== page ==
Open Access Open Access  Restricted Access Subscription or Fee Access

Regulatory Circuits for Gene Expression: The Metabolism of Galactose and Phosphate

Yasuji Oshima


The enzyme system responsible for the initial steps of galactose utilization offers considerable advantages over other systems in the study of genetic regulatory mechanisms involved in enzyme synthesis in Saccharomyces cerevisiae. One advantage is that the synthesis of these enzymes is regulated in response to a simple external effector, galactose as inducer, whereas the activities are affected by carbon catabolite repression and inhibition. In practice, there are neither inherently programmed control mechanisms, like the master timing mechanism suggested in the cell-division cycle (Hartwell et al. 1974), nor complex interactions between various effectors or between different enzyme proteins, like those in the regulation of some biosynthetic pathway enzymes in microorganisms (Calvo and Fink 1971; Metzenberg 1979). Likewise, the galactose system does not involve duplicated genes for a particular gene function, which is common in maltose and sucrose utilization (Mortimer and Hawthorne 1969), nor housekeeping enzymes like those observed in acid and alkaline phosphatases in Neurospora crassa (Metzenberg 1979) and S. cerevisiae (Toh-e et al. 1973Toh-e et al. 1976). Having these advantages, the galactose system has been subjected to intensive genetic analysis, and a model of genetic regulation has been proposed by Douglas and Hawthorne (1966). This provided an initial clue to the understanding of one genetic regulatory mechanism in yeast.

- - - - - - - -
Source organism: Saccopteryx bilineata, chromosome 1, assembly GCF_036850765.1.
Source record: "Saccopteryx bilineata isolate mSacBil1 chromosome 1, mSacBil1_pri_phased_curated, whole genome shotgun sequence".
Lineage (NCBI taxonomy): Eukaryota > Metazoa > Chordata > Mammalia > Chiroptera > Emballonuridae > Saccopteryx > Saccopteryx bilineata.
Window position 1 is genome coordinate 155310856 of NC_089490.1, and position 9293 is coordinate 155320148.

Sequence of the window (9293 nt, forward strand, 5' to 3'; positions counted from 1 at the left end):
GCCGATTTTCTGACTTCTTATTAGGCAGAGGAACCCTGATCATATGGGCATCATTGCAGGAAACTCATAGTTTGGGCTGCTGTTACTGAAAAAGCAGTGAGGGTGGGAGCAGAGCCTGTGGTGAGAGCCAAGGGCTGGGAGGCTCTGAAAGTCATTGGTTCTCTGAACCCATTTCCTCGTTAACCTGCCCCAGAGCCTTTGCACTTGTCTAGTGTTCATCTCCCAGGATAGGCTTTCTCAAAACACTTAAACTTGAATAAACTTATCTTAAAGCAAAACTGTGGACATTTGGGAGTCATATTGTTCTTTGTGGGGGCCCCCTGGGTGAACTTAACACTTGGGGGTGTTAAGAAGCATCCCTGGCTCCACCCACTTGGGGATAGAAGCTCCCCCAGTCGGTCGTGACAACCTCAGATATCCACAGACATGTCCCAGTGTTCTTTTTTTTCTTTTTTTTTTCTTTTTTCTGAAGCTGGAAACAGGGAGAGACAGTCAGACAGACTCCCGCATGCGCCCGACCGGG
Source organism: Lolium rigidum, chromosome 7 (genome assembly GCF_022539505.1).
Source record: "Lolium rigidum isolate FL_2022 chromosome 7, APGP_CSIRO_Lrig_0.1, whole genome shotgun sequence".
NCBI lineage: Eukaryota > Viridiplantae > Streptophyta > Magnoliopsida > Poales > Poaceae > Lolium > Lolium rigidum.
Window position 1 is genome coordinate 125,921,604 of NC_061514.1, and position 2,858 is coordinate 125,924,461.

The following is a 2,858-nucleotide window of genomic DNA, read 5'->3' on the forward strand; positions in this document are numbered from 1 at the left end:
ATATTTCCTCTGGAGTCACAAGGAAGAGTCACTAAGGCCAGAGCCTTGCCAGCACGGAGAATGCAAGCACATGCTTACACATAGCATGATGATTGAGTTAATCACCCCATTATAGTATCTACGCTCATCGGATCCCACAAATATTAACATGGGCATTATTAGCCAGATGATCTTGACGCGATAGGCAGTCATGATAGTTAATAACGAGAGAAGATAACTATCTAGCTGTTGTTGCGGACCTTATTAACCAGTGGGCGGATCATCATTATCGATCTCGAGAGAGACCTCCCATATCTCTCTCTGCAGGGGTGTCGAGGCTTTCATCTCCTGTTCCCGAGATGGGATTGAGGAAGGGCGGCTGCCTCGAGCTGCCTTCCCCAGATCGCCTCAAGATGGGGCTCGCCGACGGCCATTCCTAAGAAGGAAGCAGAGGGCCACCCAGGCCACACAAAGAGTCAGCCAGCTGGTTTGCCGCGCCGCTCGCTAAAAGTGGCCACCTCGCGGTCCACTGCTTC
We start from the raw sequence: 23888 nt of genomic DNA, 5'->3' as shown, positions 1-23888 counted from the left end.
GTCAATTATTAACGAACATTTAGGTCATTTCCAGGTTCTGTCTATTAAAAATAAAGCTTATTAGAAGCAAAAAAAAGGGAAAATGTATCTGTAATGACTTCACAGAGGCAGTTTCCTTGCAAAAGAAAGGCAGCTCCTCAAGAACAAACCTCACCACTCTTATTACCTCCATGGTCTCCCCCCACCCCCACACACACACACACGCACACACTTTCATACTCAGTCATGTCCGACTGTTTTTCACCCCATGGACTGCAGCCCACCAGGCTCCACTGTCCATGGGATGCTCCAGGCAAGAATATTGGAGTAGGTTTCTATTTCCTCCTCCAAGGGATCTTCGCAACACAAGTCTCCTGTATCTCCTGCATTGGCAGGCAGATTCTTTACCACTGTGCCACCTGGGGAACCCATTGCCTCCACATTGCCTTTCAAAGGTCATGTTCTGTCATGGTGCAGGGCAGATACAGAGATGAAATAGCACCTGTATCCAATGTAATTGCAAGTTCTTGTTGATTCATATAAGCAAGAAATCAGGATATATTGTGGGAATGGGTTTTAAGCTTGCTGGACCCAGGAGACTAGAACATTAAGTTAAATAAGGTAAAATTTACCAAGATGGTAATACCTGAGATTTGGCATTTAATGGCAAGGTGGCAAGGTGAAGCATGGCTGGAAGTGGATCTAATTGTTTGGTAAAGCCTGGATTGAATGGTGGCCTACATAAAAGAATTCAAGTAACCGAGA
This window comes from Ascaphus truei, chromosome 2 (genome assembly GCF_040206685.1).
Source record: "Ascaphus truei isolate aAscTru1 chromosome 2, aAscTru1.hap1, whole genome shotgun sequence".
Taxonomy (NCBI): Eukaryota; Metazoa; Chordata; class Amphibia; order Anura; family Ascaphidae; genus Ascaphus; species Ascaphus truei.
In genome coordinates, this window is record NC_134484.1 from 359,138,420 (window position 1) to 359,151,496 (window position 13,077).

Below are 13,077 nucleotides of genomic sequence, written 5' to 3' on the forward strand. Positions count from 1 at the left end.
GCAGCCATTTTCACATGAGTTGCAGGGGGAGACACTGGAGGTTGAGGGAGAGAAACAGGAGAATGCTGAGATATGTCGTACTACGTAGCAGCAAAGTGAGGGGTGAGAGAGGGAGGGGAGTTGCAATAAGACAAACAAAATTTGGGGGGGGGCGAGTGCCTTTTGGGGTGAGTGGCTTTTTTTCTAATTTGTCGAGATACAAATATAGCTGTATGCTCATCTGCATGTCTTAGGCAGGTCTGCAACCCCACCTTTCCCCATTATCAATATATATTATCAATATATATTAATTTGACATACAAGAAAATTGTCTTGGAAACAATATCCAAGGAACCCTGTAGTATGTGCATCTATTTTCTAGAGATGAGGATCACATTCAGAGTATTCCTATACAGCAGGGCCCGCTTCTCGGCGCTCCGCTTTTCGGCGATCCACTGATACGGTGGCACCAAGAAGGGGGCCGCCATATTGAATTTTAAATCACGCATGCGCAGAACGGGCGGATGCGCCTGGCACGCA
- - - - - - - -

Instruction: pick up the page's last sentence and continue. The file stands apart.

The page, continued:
Also under investigation in our laboratory is the system regulating the synthesis of phosphatases in S. cerevisiae. Although this system involves housekeeping enzymes, most of the activities are due to the repressible enzymes; their activities are controlled in response to a simple...

Full Text: